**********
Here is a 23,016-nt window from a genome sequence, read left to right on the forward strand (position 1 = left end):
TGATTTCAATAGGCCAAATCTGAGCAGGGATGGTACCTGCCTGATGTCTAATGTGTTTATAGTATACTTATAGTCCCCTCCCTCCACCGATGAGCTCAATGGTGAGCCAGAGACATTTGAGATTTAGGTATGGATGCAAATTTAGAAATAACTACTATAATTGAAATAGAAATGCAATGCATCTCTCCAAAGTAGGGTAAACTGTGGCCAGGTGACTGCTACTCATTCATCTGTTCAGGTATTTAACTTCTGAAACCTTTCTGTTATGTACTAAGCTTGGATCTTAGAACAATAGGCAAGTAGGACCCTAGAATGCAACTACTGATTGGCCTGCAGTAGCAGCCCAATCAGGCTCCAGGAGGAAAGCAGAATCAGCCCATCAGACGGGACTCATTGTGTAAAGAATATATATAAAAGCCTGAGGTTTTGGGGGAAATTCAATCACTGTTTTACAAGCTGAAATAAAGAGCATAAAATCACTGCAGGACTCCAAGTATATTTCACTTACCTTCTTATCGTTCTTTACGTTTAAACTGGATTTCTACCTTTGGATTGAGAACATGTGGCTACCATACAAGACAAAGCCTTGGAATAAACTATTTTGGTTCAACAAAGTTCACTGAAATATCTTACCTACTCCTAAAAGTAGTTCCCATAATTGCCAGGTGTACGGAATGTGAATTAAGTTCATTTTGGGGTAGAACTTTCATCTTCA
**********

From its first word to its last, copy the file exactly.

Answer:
Here is a 23,016-nt window from a genome sequence, read left to right on the forward strand (position 1 = left end):
TGATTTCAATAGGCCAAATCTGAGCAGGGATGGTACCTGCCTGATGTCTAATGTGTTTATAGTATACTTATAGTCCCCTCCCTCCACCGATGAGCTCAATGGTGAGCCAGAGACATTTGAGATTTAGGTATGGATGCAAATTTAGAAATAACTACTATAATTGAAATAGAAATGCAATGCATCTCTCCAAAGTAGGGTAAACTGTGGCCAGGTGACTGCTACTCATTCATCTGTTCAGGTATTTAACTTCTGAAACCTTTCTGTTATGTACTAAGCTTGGATCTTAGAACAATAGGCAAGTAGGACCCTAGAATGCAACTACTGATTGGCCTGCAGTAGCAGCCCAATCAGGCTCCAGGAGGAAAGCAGAATCAGCCCATCAGACGGGACTCATTGTGTAAAGAATATATATAAAAGCCTGAGGTTTTGGGGGAAATTCAATCACTGTTTTACAAGCTGAAATAAAGAGCATAAAATCACTGCAGGACTCCAAGTATATTTCACTTACCTTCTTATCGTTCTTTACGTTTAAACTGGATTTCTACCTTTGGATTGAGAACATGTGGCTACCATACAAGACAAAGCCTTGGAATAAACTATTTTGGTTCAACAAAGTTCACTGAAATATCTTACCTACTCCTAAAAGTAGTTCCCATAATTGCCAGGTGTACGGAATGTGAATTAAGTTCATTTTGGGGTAGAACTTTCATCTTCA